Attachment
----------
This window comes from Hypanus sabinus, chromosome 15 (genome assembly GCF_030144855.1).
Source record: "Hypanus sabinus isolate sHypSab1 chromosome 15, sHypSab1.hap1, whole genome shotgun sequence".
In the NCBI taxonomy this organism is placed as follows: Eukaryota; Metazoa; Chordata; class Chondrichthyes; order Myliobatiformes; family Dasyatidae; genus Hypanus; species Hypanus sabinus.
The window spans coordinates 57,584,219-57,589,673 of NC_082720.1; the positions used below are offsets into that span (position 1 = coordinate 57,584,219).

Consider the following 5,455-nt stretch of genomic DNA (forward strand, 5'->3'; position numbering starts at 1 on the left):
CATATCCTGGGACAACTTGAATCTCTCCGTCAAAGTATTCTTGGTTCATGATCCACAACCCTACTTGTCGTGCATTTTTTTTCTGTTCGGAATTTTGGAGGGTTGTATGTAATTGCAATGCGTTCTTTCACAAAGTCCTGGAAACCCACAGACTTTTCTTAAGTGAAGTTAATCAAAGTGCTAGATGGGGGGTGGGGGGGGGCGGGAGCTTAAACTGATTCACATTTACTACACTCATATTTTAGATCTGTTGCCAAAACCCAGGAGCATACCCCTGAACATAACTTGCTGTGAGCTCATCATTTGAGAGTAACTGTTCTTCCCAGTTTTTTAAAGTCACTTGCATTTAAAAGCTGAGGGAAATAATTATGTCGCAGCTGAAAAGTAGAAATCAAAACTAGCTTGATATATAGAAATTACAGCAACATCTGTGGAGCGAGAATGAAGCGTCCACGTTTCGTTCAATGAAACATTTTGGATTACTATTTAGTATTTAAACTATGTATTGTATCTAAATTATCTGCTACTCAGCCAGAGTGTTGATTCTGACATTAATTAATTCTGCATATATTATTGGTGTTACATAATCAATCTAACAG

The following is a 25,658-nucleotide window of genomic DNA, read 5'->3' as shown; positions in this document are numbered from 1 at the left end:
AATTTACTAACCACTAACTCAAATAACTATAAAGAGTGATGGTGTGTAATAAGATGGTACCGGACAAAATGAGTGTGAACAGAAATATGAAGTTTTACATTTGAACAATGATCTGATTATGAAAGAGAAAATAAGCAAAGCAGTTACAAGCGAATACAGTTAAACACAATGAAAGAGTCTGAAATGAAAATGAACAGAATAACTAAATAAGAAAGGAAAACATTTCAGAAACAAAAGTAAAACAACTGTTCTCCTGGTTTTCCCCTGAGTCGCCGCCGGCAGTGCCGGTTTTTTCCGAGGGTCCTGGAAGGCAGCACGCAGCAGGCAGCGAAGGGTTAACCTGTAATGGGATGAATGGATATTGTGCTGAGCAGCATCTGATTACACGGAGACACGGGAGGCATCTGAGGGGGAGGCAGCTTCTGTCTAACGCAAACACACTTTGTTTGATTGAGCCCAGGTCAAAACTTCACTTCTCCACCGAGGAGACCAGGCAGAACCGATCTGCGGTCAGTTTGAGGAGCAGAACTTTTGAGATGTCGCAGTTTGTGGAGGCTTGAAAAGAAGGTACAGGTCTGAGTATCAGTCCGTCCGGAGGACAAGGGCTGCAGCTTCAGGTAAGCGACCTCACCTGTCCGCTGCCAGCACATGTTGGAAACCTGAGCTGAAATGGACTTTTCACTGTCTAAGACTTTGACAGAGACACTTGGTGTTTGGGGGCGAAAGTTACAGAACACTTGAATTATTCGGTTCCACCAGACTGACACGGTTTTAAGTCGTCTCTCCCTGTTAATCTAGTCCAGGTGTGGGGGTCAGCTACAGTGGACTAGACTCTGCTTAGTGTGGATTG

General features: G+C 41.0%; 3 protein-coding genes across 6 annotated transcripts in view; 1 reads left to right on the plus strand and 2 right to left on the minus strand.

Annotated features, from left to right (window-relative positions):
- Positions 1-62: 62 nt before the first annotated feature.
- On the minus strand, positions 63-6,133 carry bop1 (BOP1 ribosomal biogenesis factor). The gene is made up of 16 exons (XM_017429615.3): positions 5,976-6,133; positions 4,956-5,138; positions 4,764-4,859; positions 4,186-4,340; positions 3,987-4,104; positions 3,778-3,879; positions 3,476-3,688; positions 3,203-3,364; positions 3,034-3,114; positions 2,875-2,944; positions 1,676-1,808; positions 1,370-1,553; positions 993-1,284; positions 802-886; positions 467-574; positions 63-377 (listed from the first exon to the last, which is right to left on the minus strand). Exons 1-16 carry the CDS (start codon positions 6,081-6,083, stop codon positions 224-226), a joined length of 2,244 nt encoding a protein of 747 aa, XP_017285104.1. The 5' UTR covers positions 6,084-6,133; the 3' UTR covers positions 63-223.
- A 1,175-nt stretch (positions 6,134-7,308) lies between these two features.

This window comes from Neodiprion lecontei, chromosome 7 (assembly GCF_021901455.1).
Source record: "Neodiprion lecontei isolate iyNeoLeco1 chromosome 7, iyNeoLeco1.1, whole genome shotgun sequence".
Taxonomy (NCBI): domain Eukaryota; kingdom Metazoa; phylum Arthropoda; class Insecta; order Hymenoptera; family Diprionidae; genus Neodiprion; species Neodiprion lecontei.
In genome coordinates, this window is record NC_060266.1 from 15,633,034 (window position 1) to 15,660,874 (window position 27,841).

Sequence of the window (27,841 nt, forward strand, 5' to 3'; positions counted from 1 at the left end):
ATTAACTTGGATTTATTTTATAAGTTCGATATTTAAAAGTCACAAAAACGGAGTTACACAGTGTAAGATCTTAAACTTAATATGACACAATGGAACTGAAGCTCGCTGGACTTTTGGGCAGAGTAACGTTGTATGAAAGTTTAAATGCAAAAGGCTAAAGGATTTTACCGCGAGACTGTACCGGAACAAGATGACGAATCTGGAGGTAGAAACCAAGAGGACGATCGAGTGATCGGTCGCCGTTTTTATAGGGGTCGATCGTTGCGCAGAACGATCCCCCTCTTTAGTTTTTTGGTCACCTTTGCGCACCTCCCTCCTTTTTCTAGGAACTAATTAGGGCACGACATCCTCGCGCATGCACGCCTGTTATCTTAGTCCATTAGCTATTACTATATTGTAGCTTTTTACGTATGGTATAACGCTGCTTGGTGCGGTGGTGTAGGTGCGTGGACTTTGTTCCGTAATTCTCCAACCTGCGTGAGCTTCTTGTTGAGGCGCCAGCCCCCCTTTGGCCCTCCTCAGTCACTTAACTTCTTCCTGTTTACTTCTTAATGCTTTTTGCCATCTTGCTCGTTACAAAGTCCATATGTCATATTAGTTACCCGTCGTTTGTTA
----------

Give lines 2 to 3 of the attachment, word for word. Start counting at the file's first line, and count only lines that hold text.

Source record: "Hypanus sabinus isolate sHypSab1 chromosome 15, sHypSab1.hap1, whole genome shotgun sequence".
In the NCBI taxonomy this organism is placed as follows: Eukaryota; Metazoa; Chordata; class Chondrichthyes; order Myliobatiformes; family Dasyatidae; genus Hypanus; species Hypanus sabinus.